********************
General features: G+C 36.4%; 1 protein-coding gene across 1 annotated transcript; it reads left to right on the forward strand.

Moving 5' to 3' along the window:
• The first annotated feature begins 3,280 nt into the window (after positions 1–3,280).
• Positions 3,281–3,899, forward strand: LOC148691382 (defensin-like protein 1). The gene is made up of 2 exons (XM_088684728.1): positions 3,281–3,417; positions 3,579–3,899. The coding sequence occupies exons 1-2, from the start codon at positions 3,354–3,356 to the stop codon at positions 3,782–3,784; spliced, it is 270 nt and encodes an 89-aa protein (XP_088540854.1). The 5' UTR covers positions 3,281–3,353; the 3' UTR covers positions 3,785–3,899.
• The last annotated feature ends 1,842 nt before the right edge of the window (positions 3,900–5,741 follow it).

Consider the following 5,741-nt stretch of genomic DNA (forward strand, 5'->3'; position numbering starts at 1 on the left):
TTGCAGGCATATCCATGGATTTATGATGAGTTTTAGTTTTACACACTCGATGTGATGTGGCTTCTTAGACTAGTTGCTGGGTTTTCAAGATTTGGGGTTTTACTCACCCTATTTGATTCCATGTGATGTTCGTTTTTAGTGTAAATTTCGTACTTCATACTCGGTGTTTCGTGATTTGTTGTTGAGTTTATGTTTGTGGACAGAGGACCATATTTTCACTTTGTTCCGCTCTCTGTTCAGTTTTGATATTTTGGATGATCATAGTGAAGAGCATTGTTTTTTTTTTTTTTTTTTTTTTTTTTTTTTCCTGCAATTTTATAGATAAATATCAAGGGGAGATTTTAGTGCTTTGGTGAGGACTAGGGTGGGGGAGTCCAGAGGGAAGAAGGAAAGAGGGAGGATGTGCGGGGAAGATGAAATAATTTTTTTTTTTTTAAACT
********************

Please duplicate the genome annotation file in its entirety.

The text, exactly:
General features: G+C 36.4%; 1 protein-coding gene across 1 annotated transcript; it reads left to right on the forward strand.

Moving 5' to 3' along the window:
• The first annotated feature begins 3,280 nt into the window (after positions 1–3,280).
• Positions 3,281–3,899, forward strand: LOC148691382 (defensin-like protein 1). The gene is made up of 2 exons (XM_088684728.1): positions 3,281–3,417; positions 3,579–3,899. The coding sequence occupies exons 1-2, from the start codon at positions 3,354–3,356 to the stop codon at positions 3,782–3,784; spliced, it is 270 nt and encodes an 89-aa protein (XP_088540854.1). The 5' UTR covers positions 3,281–3,353; the 3' UTR covers positions 3,785–3,899.
• The last annotated feature ends 1,842 nt before the right edge of the window (positions 3,900–5,741 follow it).

Consider the following 5,741-nt stretch of genomic DNA (forward strand, 5'->3'; position numbering starts at 1 on the left):
TTGCAGGCATATCCATGGATTTATGATGAGTTTTAGTTTTACACACTCGATGTGATGTGGCTTCTTAGACTAGTTGCTGGGTTTTCAAGATTTGGGGTTTTACTCACCCTATTTGATTCCATGTGATGTTCGTTTTTAGTGTAAATTTCGTACTTCATACTCGGTGTTTCGTGATTTGTTGTTGAGTTTATGTTTGTGGACAGAGGACCATATTTTCACTTTGTTCCGCTCTCTGTTCAGTTTTGATATTTTGGATGATCATAGTGAAGAGCATTGTTTTTTTTTTTTTTTTTTTTTTTTTTTTTTCCTGCAATTTTATAGATAAATATCAAGGGGAGATTTTAGTGCTTTGGTGAGGACTAGGGTGGGGGAGTCCAGAGGGAAGAAGGAAAGAGGGAGGATGTGCGGGGAAGATGAAATAATTTTTTTTTTTTTAAACT